We have the strongest economy in the world. We closed it up. We are coming around the corner. The vaccines are coming out soon, and our economy is strong. We are at a level with jobs like we’ve never been before. We’ve rebuilt our military. We’ve rebuilt our borders. We had no borders. We had no nothing. We’ve rebuilt so much. We’ve given you the greatest tax cut in the history of our country. Greatest regulation cut, equally as important. And we created new levels of jobs that nobody thought was possible.

When Biden refers to “we” or “us,” which he does once every 49 words, he’s typically talking about the whole country, or in some cases, his work with Obama.

We need more teachers in our schools to be able to open smaller pods. We need ventilation systems change. There’s a lot of things we know now, and I laid them out in some detail.

But we did lay out exactly what needed to be done. And take a look, we make up 4% of the world’s population. We have 20% of the world’s deaths. We’re in a situation where we have 210 plus thousand people dead. And what’s he doing? Nothing.

And by the way, if you take a look, we reduced the corporate tax rate from 35%. and Democrats, Republicans who were in office thought it should come down to 28%.

If you actually insist that whatever that product is, made in America, including the material that goes into the product. It is estimated we’re going to create somewhere between another four and six million jobs just by doing that.

How candidates talk about “you”

I was surprised to see that Trump says “you” with about the same frequency as Biden — once every 40 words or so — because my perception in watching the town halls was that Biden was the one talking directly to the voter. But the candidates do not use “you” the same way. For Trump, it’s mostly about arguing with the moderator. For Biden, it’s mostly about talking to the audience about what he’s going to do for them.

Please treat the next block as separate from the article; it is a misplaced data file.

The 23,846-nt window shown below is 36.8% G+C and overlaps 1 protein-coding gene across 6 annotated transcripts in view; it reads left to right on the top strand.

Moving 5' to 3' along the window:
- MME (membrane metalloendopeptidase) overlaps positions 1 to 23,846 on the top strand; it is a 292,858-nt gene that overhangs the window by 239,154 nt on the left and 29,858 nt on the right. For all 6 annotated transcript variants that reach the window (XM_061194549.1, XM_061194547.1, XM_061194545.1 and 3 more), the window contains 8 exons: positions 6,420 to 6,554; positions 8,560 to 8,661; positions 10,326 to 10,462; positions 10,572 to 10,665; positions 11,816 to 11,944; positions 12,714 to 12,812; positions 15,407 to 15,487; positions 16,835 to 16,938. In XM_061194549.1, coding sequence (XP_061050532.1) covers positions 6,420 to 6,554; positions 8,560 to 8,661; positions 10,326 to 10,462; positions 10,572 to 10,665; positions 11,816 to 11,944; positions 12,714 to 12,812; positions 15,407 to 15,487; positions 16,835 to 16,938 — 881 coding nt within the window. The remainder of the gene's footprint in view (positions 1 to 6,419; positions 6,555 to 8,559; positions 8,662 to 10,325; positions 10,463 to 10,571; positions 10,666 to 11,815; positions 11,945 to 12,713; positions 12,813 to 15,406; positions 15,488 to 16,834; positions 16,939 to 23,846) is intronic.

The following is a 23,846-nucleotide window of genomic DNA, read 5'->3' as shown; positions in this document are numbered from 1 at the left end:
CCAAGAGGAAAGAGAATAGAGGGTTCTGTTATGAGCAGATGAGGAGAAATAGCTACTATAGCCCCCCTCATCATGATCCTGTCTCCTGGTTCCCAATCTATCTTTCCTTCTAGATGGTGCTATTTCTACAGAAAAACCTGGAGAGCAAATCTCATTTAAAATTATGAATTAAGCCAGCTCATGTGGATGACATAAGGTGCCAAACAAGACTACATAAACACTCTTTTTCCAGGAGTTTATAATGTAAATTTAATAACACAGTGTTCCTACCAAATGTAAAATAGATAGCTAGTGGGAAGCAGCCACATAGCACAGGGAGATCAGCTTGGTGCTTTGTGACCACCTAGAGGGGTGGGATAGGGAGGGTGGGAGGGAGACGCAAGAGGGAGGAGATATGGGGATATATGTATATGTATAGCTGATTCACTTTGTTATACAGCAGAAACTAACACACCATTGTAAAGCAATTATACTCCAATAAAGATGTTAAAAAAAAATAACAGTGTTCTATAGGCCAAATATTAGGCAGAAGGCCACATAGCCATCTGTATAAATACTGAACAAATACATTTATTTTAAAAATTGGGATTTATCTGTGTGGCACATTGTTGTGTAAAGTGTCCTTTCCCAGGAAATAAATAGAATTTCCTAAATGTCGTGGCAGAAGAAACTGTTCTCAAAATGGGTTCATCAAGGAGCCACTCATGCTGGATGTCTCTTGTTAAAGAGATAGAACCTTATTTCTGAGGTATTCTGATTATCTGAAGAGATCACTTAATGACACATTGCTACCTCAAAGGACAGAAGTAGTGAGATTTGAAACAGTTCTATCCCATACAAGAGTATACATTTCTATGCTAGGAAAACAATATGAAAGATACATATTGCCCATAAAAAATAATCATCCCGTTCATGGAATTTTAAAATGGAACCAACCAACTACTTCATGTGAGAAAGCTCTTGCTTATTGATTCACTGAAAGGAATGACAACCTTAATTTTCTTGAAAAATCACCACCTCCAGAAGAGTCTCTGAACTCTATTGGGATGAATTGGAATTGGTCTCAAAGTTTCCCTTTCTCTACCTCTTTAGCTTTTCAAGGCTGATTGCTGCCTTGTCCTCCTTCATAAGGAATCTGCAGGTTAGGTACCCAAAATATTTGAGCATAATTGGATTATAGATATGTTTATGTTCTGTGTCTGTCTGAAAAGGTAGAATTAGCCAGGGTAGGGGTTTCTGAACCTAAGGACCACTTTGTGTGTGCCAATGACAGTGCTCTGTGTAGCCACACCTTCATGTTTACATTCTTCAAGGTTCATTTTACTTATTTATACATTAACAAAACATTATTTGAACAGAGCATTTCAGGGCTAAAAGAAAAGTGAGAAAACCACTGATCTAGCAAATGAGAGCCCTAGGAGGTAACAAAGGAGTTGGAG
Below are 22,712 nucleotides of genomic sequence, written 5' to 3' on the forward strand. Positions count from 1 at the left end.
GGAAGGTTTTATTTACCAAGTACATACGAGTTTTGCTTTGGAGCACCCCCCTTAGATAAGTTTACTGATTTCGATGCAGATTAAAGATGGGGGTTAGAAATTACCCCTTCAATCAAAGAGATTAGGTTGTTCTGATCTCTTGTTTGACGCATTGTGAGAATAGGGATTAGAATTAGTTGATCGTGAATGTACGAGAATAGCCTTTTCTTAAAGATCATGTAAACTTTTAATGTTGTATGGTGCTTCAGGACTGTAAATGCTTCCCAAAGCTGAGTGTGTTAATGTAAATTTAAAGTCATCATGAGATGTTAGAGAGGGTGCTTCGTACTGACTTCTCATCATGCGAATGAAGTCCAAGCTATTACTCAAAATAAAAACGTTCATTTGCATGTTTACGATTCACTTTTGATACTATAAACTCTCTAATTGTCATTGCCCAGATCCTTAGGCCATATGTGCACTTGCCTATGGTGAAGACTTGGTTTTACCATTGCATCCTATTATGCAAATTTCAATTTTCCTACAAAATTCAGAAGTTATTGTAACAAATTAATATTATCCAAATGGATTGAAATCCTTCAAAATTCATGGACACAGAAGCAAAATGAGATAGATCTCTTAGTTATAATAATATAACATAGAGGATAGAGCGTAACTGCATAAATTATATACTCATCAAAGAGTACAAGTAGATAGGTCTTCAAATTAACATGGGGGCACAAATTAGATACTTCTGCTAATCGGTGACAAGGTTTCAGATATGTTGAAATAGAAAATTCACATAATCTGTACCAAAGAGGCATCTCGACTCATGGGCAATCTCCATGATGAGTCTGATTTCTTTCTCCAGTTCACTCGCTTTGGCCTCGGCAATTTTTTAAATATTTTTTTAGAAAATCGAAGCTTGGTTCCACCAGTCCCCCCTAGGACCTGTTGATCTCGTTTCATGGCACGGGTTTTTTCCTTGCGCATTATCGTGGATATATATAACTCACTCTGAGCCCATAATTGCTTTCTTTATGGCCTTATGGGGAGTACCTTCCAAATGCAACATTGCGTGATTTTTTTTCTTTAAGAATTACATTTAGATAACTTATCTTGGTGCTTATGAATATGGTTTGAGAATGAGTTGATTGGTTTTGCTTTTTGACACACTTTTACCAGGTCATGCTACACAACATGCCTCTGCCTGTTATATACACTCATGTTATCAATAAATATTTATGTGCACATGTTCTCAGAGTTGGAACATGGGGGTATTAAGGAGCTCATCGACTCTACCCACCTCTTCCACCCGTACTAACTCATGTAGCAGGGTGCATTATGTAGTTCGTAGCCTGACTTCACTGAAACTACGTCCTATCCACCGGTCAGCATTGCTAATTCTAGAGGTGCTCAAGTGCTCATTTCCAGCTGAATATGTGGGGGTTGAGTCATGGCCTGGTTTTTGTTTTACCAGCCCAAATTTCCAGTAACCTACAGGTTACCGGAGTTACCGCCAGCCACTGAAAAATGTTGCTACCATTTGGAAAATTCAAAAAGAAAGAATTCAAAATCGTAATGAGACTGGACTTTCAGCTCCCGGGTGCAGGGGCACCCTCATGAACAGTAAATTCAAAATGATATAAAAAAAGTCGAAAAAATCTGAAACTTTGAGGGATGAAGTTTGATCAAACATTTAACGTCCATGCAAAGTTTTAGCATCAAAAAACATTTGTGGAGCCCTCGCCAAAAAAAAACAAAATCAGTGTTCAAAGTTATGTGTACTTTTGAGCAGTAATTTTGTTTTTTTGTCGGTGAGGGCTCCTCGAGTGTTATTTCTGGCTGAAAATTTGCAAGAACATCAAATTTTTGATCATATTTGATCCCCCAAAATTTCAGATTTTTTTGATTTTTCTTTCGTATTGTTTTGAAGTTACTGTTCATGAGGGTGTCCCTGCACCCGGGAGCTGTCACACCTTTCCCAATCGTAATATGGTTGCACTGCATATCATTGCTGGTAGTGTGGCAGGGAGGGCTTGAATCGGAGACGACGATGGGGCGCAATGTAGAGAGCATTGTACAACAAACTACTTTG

I don’t know where it [the virus] came from, and you don’t know where it came from, and the doctors don’t know where it came from.

And I think that maybe I wouldn’t be doing this discussion with you right now. We have therapies now and cures, maybe you can use the word cure, but we have therapies that are absolutely incredible, Savannah.

People are leaving New York by the thousands, and you’re going to have a hard time ever building it up again. So that cure, that so called cure that you talk about, it can’t be worse than the problem. The problem is a bad problem.

Oh, you always do this. [Ask about white supremacy.] No, you always do this. You’ve done this to me, and everybody. . . . .I denounce white supremacy. Okay? I’ve denounced white supremacy, for years, but you always do it. You always start off with the question. You didn’t ask Joe Biden, whether or not he denounces Antifa. . . . .So, are you ready? Are you… Wait. Are you listening? I denounce white supremacy.

Contrast this to how Biden uses “you” to relate to the audience.

Well, I’d say first of all, as my buddy John Lewis said, “It’s a sacred opportunity, the right to vote. You can make a difference.” If young Black women and men vote, you can determine the outcome of this election. Not a joke. You can do that. Then the next question is, am I worthy of your vote? Can I earn your vote?

Well, you can contain the pandemic by being rational and not crush economy. For example, I laid out a plan, how you can open businesses. You can open businesses and schools, if in fact you provide them the guidance that they need, as well as the money to be able to do it. What’s happening now is, we know, for example, if you can open a business and you could have a sign on the door saying, “Safe to come in.” And that’s why people aren’t going anyway, when they’re open. . . . And say, because you have social distancing, you have plastic barriers, when you go to the cashier, you have separators between the booths. You don’t have large crowds, you reduce the size, the number of people you can have in the restaurant. You make sure there’s testing, that’s a really critical piece that he didn’t do testing and tracing. And you make sure that people are equipped, going to schools.